- Economic picture: Stericycle President and CEO Cindy Miller said the company had anticipated that this quarter’s financial results would be lower year over year. Numerous factors such as labor challenges, supply chain disruptions and accelerating inflation impacted revenues. There was also a decline in COVID-19-related medical waste, as well as “unfavorable” foreign exchange rates, she said.
- Pricing: Chief Financial Officer Janet Zelenka said the company is maintaining its guidance for the year, expecting organic revenue growth of 3% to 5% on a base of $2.6 billion, with about $120 million to $140 million in capital expenditures. Given the slow start to the year, Stericycle plans to meet the revenue targets in part with about $25 million of pricing from surcharges and fees.
- Labor challenges: Employee absences due to the omicron variant of the coronavirus were “the most impactful COVID disruption that we've had since the beginning of the pandemic,” Miller said. Sick days contributed partly to Stericycle’s 21% shortfall in driver staffing in North America at the beginning of the quarter, she said. By March, more drivers were back at work, and the company recruited additional drivers, reducing the shortfall to 12%. Stericycle’s labor costs this quarter increased due to higher overtime pay, as well wage increases for new and existing employees and costs for new team member onboarding, Zelenka said.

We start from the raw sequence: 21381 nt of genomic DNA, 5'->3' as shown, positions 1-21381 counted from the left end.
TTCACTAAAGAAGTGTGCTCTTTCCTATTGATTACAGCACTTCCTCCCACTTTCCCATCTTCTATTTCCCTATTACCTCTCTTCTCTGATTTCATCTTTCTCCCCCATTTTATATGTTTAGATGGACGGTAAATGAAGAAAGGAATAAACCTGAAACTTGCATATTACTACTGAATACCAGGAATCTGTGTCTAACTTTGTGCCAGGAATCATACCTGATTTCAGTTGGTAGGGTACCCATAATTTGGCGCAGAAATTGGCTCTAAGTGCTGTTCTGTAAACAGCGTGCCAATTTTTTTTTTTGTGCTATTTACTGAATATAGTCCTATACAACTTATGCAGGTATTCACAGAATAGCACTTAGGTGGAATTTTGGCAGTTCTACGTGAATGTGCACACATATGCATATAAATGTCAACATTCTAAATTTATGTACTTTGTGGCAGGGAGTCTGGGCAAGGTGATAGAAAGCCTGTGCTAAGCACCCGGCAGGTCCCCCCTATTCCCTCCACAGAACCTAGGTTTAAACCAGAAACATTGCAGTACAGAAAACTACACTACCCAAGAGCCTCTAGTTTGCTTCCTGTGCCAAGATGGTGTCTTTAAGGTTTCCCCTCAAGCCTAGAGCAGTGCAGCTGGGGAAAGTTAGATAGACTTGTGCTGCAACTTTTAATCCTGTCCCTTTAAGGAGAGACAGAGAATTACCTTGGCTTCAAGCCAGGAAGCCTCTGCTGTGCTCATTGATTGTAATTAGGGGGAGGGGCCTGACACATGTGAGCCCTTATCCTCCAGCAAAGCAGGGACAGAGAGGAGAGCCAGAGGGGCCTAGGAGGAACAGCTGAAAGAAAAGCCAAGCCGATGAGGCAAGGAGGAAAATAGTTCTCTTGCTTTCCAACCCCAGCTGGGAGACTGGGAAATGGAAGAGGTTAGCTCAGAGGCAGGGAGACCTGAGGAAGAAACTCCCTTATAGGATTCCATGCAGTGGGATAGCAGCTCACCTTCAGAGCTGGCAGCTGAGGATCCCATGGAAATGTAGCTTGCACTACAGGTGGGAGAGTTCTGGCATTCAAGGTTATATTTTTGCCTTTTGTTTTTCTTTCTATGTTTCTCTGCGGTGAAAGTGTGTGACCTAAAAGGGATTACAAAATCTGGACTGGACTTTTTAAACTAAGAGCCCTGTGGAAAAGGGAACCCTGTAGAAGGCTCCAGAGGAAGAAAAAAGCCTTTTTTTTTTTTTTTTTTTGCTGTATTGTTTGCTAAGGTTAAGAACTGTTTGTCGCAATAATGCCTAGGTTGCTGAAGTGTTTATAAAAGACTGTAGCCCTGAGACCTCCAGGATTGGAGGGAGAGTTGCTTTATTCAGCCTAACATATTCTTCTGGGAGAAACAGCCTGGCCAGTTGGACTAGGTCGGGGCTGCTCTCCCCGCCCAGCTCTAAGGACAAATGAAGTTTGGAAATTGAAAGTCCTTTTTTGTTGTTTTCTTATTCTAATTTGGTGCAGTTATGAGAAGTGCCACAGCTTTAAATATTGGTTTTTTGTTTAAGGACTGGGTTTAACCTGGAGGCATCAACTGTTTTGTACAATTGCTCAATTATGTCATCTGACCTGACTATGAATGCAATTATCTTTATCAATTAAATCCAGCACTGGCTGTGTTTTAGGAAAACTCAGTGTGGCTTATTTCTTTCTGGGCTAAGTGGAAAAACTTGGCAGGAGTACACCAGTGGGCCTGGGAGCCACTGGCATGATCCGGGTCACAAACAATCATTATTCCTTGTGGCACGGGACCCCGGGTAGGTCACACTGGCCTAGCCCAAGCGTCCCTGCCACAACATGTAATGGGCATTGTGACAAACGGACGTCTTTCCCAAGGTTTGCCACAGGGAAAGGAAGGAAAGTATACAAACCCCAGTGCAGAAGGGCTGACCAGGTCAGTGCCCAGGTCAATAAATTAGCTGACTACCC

- Anti-corruption settlement: Stericycle recently announced it reached agreements with the U.S. Securities and Exchange Commission, the U.S. Department of Justice and Brazilian authorities to resolve a legacy corruption investigation that began in 2017 in its Latin America operations. The settlement will come from money the company accrued in the third and fourth quarters of 2021. Miller called the settlement an “important milestone” and added that the company in the years since had instituted “new policies, procedures and internal controls.”
- Facility news: Stericycle touted the anticipated second-quarter opening of a new medical waste facility in New Jersey. Miller said the facility is “strategically located” to reduce fuel consumption and vehicle miles driven in the New York metro area and will include new closed-loop systems for recycling steam into heat energy and minimizing overall emissions.
- Container standardization: Miller also highlighted the company’s new SafeShield antimicrobial medical waste containers for storing and transporting medical waste, which she said would reduce container options from 150 types to about 20 types. The containers are meant to be more sustainable than the company’s other containers and contain 15% recycled content. Stericycle will work with plastics recyclers to pelletize old containers and sell them as recycled raw material.
Stericycle reports challenging Q1, detailing recovery from labor and inflation headwinds
The company saw a decline in pandemic-related waste, but also experienced an acute period of driver illnesses. It also previewed a new medical waste facility and closed out a corruption case.
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